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Nostalgia or a glimpse of the future?  A postcard image of Saranac Lake's old swimming beach.  Image:  Lake Flower Beach Return Facebook page
Nostalgia or a glimpse of the future? A postcard image of Saranac Lake's old swimming beach. Image: Lake Flower Beach Return Facebook page

Bring back Saranac Lake's traditional swimming beach?

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Drive through North Country towns this time of year and one of the biggest attractions is the local beach.

Sometimes it's on a bend in a river. Sometimes it's on the shore of a mountain lake.

A beautiful place to swim and escape the heat can also be a kind of community meeting place this time of year, a place for friends to connect, and a draw for tourists.

In Saranac Lake, people have grumbled for years about the current village beach -- and some say the local swimming hole should be returned to its old location downtown.

Shawn Boyer, who grew up in the village, organized an informal group called "Lake Flower Beach Return."

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Reported by

Brian Mann
Adirondack Bureau Chief

People gathered here. It was a walking beach. People can walk to this area just carrying a towel over your shoulder and a backpack. -Shawn Boyer
Standing on the shore of Lake Flower, a dammed section of the Saranac River, he recalls the time decadews ago when people gathered here on summer days.

Village trustee Paul Van Cott (L) with Shawn Boyer, creator of the Lake Flower Beach Return Facebook page. Photo: Brian Mann
Village trustee Paul Van Cott (L) with Shawn Boyer, creator of the Lake Flower Beach Return Facebook page. Photo: Brian Mann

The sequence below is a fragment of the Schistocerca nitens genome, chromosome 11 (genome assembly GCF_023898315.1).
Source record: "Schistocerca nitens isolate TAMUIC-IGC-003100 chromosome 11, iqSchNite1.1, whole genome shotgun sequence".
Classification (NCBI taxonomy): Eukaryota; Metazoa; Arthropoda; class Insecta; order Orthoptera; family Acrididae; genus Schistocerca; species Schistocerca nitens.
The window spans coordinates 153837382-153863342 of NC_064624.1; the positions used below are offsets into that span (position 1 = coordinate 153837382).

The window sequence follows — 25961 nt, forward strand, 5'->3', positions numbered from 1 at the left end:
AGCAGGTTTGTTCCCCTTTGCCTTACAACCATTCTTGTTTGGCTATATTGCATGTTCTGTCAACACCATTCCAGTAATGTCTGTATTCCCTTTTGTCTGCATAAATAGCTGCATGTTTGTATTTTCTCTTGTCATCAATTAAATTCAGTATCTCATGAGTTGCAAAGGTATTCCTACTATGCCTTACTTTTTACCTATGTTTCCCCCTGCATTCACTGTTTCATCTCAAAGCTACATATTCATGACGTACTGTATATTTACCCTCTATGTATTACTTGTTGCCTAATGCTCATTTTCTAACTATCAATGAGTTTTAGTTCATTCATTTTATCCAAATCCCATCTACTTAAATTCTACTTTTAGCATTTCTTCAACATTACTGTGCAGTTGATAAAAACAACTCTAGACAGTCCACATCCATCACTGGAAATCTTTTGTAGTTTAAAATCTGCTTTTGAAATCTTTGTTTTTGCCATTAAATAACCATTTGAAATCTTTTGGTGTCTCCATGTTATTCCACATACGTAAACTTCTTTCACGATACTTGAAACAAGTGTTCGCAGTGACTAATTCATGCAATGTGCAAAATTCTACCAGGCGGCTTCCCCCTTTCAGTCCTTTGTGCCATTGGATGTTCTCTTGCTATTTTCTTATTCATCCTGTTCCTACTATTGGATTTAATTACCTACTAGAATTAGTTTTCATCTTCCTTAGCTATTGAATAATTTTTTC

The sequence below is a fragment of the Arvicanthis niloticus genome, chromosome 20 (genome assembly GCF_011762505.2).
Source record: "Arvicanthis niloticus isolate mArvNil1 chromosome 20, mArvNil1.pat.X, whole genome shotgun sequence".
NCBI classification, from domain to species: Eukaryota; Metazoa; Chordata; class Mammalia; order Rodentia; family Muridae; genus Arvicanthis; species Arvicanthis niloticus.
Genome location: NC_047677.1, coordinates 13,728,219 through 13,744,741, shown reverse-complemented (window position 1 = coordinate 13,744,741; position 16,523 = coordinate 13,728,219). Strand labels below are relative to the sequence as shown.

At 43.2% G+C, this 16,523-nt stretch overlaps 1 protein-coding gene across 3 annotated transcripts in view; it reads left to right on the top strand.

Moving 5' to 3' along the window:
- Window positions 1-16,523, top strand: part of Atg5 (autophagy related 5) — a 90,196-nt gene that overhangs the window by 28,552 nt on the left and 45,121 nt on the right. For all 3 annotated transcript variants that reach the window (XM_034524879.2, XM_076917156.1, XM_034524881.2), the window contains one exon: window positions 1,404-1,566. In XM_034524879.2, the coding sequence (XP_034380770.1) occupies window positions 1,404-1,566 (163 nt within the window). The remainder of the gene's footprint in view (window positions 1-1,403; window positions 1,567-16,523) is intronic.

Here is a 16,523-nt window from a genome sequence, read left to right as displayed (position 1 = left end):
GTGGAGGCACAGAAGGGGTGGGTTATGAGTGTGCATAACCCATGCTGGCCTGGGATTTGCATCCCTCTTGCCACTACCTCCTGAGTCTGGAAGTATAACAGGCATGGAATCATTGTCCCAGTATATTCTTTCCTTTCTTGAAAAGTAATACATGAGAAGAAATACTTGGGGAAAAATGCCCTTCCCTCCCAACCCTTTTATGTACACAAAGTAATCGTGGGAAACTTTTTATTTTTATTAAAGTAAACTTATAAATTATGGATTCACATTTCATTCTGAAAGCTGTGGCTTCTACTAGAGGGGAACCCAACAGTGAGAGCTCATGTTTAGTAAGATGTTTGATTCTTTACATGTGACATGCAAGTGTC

"I do remember.  I been here over 47 years and I recall swimming here many times.  Very cold obviously, in the mornings, but a very nice place for people to gather and have all kinds of fun."

Boyer is working on this project with Paul Van Cott, a trustee on the village council.

"I remember it too.  I've got 54 years into it and came to the beach as a kid.  We were summer people.  My mom would come into town and drop us off here and we would spend the day.  It was a great place.  It's worth looking at to see whether it's something the community as a whole wants to bring back."

The beach was moved in the 1970s when the highway along the waterfront here was widened.  The "new" beach at Lake Colby has its fans – but it’s outside the village.  Most people have to drive there. 

And a lot of Saranac Lake locals have just never liked the new location.

But moving the beach back here won’t be easy.  With the state boat launch nearby, and the highway, it’s already crowded, with too little parking.  

"Parking is probably one of the more difficult issues," Van Cott says.  "That would be one aspect of the feasibility study that a consultant would have to look at."

The beach project has turned into kind of a social media phenomenon.  Shawn Boyer launched a Facebook page last year that has about 3,000 friends. 

And all those people have raised money to help the village pay for that feasibility study – almost $5,000

The current beach location, on Lake Colby, has long faced criticism from many locals. Photo: Mark Kurtz
The current beach location, on Lake Colby, has long faced criticism from many locals. Photo: Mark Kurtz
"They've posted all kinds of photos," Boyers says.  "They've posted old photos of the beach and when they were young and some postcards.  It was a hub of the village.  People gathered here.  It was a walking beach.  People can walk to this area just carrying a towel over your shoulder and a backpack."

Van Cott says the village is expected to vote soon on moving ahead with the feasibility study.  He says there are local residents who don’t like the idea. 

Some think the current park should stay as it is – a green space and not a beach.  Others think the Lake Colby beach on the outskirts of the village is just fine. 

There will be plenty of public meetings to hash out the details, but Van Cott says a beach could serve as a real summertime engine for the village's downtown, possibly even attracing a new hotel nearby.

"We really just need to get all the facts, find out what all the facts are, and then get the public involved," he says.  "I think there's a lot of potential in terms of tourism and making this a destination."

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